Delaware Court Ends Providence, R.I., Suit Against JPMorgan

By Chris Bruce

Feb. 25 — The Delaware Supreme Court Feb. 25 dismissed a lawsuit by Providence, R.I., that alleged faulty oversight by top JPMorgan Chase & Co. executives, upholding a lower court that said allegations in the suit had already been addressed by a federal court in New York.

The brief order by Chief Justice Leo E. Strine, Jr. — which came one day after the case was argued — upheld a July 29, 2015, decision by the Delaware Chancery Court, which said Providence cannot relitigate claims that JPMorgan Chief Executive Jamie Dimon and others breached their fiduciary duties.

Providence, which brought the suit as a derivative action on behalf of JPMorgan, alleged failures of oversight and compliance from Jan. 1, 2005, through Jan. 7, 2014, in connection with a string of settlements and consent orders, saying stockholders bore the brunt of more than $2 billion in fines and penalties.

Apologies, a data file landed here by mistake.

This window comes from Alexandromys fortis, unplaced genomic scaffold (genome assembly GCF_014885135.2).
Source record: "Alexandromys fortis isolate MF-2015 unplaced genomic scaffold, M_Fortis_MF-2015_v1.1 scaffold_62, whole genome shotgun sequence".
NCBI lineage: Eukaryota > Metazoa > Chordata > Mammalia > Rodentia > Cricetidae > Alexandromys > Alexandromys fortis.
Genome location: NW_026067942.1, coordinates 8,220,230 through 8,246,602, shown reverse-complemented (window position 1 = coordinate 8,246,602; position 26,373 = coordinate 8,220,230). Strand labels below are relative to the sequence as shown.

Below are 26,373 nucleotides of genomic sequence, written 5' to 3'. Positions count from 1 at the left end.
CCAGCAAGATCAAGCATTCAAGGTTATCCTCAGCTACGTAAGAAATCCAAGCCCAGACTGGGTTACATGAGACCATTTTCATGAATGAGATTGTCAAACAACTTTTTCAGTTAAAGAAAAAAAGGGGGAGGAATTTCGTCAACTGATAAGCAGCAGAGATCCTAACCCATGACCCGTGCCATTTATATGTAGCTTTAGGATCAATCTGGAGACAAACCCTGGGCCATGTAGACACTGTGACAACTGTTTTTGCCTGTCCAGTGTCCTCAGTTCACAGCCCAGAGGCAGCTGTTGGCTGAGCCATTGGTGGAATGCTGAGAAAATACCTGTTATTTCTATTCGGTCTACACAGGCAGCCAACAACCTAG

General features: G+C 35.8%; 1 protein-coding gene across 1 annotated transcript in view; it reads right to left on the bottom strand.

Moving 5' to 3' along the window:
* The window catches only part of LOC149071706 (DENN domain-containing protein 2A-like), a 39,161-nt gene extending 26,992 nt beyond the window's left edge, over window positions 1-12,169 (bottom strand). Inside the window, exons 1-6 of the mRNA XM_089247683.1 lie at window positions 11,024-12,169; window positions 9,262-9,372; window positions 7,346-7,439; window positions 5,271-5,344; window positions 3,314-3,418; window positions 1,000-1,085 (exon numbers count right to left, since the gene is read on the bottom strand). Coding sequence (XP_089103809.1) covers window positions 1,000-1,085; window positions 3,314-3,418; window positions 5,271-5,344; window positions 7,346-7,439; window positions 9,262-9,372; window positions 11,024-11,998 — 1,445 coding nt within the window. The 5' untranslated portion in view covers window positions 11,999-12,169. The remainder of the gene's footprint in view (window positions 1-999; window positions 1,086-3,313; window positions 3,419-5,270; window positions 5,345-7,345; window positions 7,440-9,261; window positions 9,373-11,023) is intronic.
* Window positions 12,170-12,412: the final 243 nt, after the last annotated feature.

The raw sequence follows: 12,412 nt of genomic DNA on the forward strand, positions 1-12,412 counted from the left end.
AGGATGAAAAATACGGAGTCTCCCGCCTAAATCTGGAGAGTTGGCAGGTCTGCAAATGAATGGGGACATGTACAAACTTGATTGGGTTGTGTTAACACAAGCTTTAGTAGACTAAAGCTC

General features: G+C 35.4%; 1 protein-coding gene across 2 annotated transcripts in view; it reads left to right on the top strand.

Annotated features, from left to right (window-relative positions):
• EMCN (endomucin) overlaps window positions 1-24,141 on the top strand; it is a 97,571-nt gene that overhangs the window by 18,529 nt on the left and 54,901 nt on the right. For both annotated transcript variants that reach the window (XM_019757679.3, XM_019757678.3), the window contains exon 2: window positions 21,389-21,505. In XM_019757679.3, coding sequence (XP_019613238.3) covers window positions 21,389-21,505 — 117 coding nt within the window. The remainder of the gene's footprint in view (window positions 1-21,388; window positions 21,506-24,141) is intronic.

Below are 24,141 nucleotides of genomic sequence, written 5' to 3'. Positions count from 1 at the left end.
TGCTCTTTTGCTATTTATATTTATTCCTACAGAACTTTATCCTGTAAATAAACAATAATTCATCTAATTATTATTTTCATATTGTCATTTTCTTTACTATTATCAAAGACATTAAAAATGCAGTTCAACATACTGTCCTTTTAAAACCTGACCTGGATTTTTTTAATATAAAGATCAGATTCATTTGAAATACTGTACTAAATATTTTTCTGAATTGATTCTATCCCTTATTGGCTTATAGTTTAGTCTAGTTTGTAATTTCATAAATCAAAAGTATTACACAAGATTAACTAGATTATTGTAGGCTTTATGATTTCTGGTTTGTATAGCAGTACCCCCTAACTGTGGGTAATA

A JPMorgan spokesman did not immediately respond to a request for comment on the ruling Feb. 25.

Other Cases Decisive

In its 2015 decision, the Chancery Court said the U.S. District Court for the Southern District of New York considered and dismissed two suits involving the same parties as this case, and, in at least one instance, the same subject matter.

One suit, brought by Chaile Steinberg, a JPMorgan shareholder, was dismissed by the Southern District of New York July 16, 2014. The other suit, brought by two pension funds, was dismissed by the same court July 23, 2014.

Among other points, according to the Chancery Court, in each case, the Southern District held that the plaintiffs failed to show that a demand for action by the board would have been futile.

Such demands are required for derivative suits unless plaintiffs can show the demand would have been pointless.

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To contact the editor responsible for this story: Mike Ferullo at